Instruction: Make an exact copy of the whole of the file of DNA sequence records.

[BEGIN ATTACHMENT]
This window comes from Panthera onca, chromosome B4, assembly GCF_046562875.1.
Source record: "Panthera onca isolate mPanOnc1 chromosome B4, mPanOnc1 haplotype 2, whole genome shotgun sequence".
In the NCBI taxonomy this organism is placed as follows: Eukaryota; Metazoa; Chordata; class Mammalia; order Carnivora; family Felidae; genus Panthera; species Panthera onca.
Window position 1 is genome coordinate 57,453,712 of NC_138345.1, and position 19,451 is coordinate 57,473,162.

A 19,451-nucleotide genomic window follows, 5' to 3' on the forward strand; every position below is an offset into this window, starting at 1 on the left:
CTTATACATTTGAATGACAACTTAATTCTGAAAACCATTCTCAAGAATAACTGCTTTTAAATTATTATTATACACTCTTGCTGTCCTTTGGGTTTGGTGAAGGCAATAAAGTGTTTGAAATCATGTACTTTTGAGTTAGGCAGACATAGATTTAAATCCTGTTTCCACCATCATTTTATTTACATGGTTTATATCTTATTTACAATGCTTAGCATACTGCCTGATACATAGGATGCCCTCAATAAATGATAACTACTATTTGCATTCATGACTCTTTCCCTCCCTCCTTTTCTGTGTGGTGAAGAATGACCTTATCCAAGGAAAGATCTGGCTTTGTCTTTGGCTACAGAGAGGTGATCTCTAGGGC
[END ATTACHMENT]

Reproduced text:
This window comes from Panthera onca, chromosome B4, assembly GCF_046562875.1.
Source record: "Panthera onca isolate mPanOnc1 chromosome B4, mPanOnc1 haplotype 2, whole genome shotgun sequence".
In the NCBI taxonomy this organism is placed as follows: Eukaryota; Metazoa; Chordata; class Mammalia; order Carnivora; family Felidae; genus Panthera; species Panthera onca.
Window position 1 is genome coordinate 57,453,712 of NC_138345.1, and position 19,451 is coordinate 57,473,162.

A 19,451-nucleotide genomic window follows, 5' to 3' on the forward strand; every position below is an offset into this window, starting at 1 on the left:
CTTATACATTTGAATGACAACTTAATTCTGAAAACCATTCTCAAGAATAACTGCTTTTAAATTATTATTATACACTCTTGCTGTCCTTTGGGTTTGGTGAAGGCAATAAAGTGTTTGAAATCATGTACTTTTGAGTTAGGCAGACATAGATTTAAATCCTGTTTCCACCATCATTTTATTTACATGGTTTATATCTTATTTACAATGCTTAGCATACTGCCTGATACATAGGATGCCCTCAATAAATGATAACTACTATTTGCATTCATGACTCTTTCCCTCCCTCCTTTTCTGTGTGGTGAAGAATGACCTTATCCAAGGAAAGATCTGGCTTTGTCTTTGGCTACAGAGAGGTGATCTCTAGGGC